The Art of Steampunk by Art Donovan

The Art of Steampunk by Art Donovan
Stars: 4/5

The Art of Steampunk seeks to celebrate the world of Steampunk: a world filled with beauty and innovation. A world in which steam power and technology intertwine to create machines that are not only functional and practical, but unique and striking.

Inside, you will find the fantastical and stunning artwork of Steampunk artists from around the world. The 17 artists featured on these pages, among the frontrunners of the Steampunk genre, have had their work displayed at an exhibition at The Museum of History of Science at the University of Oxford, UK and have attracted the media attention of BoingBoing, one of the world’s largest blogs. Their artwork consists of everything from clocks and watches to light fixtures and jewelry, but every piece demonstrates hours of painstaking work and devotion from its creator. You will find that the artists themselves are just as unique and colorful as their masterpieces. Fully embracing Steampunk ideology, many have adopted a Victorian alter ego—a mad scientist persona to match the complicated intricacies of their artwork.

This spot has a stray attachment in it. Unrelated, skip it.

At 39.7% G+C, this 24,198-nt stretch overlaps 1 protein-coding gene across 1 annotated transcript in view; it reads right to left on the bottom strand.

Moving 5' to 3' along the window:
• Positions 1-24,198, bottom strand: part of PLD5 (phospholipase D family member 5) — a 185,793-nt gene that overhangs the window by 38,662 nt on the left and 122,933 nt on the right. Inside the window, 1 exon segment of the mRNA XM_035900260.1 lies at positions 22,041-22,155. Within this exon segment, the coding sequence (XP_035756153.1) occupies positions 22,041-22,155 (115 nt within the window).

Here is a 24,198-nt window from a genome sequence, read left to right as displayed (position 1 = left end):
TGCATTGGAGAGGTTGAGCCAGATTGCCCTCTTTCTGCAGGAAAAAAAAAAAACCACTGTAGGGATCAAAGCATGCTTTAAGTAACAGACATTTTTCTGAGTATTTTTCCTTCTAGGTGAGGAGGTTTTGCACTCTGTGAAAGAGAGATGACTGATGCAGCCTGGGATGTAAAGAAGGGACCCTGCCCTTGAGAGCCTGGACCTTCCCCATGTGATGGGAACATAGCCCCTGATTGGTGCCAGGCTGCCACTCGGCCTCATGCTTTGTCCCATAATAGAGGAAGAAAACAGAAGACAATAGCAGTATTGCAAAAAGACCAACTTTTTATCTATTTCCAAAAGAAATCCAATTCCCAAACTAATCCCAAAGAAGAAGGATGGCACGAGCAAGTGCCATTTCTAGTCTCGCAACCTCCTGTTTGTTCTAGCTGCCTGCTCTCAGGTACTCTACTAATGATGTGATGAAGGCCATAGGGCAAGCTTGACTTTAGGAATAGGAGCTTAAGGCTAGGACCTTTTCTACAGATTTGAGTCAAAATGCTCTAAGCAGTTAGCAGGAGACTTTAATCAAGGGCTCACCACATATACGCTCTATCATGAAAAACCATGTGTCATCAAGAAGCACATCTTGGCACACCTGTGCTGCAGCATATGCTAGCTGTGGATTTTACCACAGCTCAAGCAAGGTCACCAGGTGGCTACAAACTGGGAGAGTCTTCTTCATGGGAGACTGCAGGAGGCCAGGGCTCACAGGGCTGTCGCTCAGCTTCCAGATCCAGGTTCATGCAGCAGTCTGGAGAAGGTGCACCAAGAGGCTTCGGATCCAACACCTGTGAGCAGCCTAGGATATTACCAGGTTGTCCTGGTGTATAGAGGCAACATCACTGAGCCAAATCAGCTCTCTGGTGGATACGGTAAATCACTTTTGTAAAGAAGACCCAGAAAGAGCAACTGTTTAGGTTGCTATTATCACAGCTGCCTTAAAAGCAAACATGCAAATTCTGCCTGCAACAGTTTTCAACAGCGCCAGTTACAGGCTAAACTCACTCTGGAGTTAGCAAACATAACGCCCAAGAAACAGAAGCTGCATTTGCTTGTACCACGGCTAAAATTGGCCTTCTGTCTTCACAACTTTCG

Review is based on an electronic viewing
A beautiful introduction to the world of steampunk, with nice art, limited text and good, basic information. While not ideal for someone already deeply in the world of steampunk, this book will definitely give some ideas to the beginning dabbler, as well as explain some of the history and concepts behind streampunk. A visually appealing work, this definitely would be worth having sitting on the coffee table. If nothing else, it will strike up conversation.

Beautiful. There is some truly beautiful art represented on these pages, ranging from clothing to tools to just works of art (although they are all art in their own way).

Ideas. While this book primarily provides ideas of what steampunk culture is, it also is a nice look at different elements of the culture for those already involved, possibly offering fresh ideas for people who want to try something a little different with their own steampunk style.

Minimal words. While there are captions, descriptions, and some cute stories, as well as some background to both steampunk and the exhibition which this book represents, for the most part the art is left to speak for itself, letting the beauty stand on its own without being bogged down by unnecessary information.

Not necessarily a weakness, but this is definitely angled for people just getting into steampunk, or it's meant to educate and draw people into the fold. While the perks definitely outnumber the drawbacks, aside from purely aesthetic reasons to get this, hardcore steampunk people may not get as much out of it.

I requested a review copy of this book.

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